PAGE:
How to Help Your Bipolar Teen Manage Life
1. Assemble a Good Medical Team
Your teen needs help to manage bipolar disorder. But you can’t be the one who does it all. Seek out the best medical experts you can afford. Ask for recommendations for psychiatrists, psychologists, and even dietitians. Keep the phone numbers of all your teen’s medical team in an easily-accessible place.
2. Encourage Good Sleep Habits
You don’t have as much control over your teenager’s sleep habits as you did when they were toddlers. But good sleep habits (what the experts call “sleep hygiene”) will help your teen to have more control over their moods and their mental health.
Involve them in the decision as much as possible. Help enforce a bedtime with parental control tools that limit internet or smartphone access after a certain hour. Wake them up at the same time every morning, even on the weekends.
3. Set Some Healthy Limits
Setting limits when you’re dealing with teenage bipolar disorder won’t be easy. You may be walking on eggshells as it is. The last thing you want to do is upset your teen and trigger an episode of extreme behavior.
But you still have the right to set reasonable limits like curfews and to expect them to do chores. These responsibilities and limits will actually help your teen, even if they object.
4. Help Them Find a Support System
Having bipolar disorder is difficult for anyone. But it’s especially difficult for teens who already face social challenges and a desire to fit in with peers.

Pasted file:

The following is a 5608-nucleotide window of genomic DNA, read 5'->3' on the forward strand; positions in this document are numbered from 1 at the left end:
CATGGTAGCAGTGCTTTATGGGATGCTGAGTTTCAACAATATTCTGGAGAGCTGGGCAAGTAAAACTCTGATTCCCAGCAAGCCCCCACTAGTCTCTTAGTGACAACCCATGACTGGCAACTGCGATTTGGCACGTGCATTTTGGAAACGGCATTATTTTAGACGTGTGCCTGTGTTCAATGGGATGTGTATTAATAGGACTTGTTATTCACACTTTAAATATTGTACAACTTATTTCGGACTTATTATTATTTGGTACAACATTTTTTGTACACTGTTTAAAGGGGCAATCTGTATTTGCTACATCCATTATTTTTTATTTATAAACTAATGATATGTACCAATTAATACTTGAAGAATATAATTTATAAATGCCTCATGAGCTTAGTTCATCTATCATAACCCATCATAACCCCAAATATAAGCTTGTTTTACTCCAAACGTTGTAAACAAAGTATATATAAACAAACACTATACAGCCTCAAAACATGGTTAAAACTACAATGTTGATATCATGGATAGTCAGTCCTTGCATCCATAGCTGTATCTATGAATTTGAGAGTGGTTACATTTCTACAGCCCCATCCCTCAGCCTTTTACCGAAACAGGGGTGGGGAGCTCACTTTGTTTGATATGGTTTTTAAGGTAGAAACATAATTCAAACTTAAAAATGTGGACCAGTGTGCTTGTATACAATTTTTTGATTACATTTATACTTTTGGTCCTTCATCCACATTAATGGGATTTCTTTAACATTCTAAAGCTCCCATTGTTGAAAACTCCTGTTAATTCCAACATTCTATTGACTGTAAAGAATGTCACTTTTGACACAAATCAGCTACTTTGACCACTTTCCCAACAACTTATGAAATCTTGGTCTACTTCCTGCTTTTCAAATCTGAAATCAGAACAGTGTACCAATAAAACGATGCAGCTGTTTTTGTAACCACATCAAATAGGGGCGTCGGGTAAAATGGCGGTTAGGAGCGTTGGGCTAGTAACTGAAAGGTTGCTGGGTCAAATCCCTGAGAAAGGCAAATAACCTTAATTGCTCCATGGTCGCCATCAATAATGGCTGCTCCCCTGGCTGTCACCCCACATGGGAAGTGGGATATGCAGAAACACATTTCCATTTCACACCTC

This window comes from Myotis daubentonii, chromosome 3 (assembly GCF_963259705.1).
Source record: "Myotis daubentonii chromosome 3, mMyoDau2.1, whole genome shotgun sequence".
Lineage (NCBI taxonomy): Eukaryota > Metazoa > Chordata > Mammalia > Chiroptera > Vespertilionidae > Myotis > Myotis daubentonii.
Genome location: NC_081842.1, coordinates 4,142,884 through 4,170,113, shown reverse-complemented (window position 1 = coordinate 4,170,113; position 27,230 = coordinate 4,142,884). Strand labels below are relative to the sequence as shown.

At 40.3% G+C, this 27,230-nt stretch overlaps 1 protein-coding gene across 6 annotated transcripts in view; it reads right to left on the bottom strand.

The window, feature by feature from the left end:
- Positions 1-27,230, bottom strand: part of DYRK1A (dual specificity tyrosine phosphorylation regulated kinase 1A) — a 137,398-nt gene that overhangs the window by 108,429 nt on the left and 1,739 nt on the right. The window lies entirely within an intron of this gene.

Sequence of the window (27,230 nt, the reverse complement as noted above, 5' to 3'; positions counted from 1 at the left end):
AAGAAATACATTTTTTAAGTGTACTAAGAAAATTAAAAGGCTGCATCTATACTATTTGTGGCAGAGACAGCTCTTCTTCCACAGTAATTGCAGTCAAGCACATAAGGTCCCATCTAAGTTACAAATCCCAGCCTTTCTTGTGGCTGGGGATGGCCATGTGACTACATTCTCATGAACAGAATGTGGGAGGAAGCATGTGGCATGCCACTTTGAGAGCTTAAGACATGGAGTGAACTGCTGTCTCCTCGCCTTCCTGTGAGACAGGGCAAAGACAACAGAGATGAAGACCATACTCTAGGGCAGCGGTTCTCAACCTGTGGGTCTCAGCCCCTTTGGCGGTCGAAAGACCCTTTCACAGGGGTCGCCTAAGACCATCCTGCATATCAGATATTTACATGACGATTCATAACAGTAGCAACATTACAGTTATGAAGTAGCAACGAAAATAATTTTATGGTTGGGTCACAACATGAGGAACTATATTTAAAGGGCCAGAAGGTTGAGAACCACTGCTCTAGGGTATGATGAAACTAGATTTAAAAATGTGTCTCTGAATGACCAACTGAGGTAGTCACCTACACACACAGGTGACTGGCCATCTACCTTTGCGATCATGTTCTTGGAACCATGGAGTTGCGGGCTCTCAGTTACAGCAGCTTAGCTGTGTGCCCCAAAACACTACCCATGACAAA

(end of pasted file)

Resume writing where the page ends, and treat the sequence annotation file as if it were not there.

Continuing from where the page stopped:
Hence, help your teen find a support system of peers who understand the issues they face. Your teen’s psychiatrist may offer a support group for those with bipolar disorder or may provide a referral to one.
5. Talk to School Officials
Teenage bipolar disorder will have a major impact on your child’s daily functioning. It will show up most often at school. Your teen needs you to help advocate for them at their school. Ask to meet with a school counselor and the principal and explain the issues affecting them.
Ask for specific ways the school can accommodate your child, such as allowing more time for assignments during episodes of illness. You may need to create an Individualized Education Program (IEP) with school staff, depending on the severity of your teen’s illness.
6. Encourage Artistic Expression
A lot of teens enjoy various forms of the arts. Your teen might enjoy playing music, writing poetry, or drawing anime characters in a sketchbook.
It doesn’t matter what type of artistic expression they choose. Expressing feelings through art can be especially helpful for teens with bipolar disorder. Creative work can be a safe way to process overwhelming emotions.
7. Help Them Manage Medications
Most people find it difficult to have to take multiple medications each day. Teens are no exception. Medication compliance is one of the biggest challenges for people with bipolar disorder. This can be an even bigger issue for teens who just want to fit in with their peers.
Medication side effects can also be unpleasant, especially at first. Make sure that they take their medication at the same time every day to give them the best chance at stability. You may want to set reminders in their phone for the times when they need to take their meds.
Managing teenage bipolar disorder can be challenging at times. But with a little bit of help, you can become your teen’s best advocate and encourage them to stay well.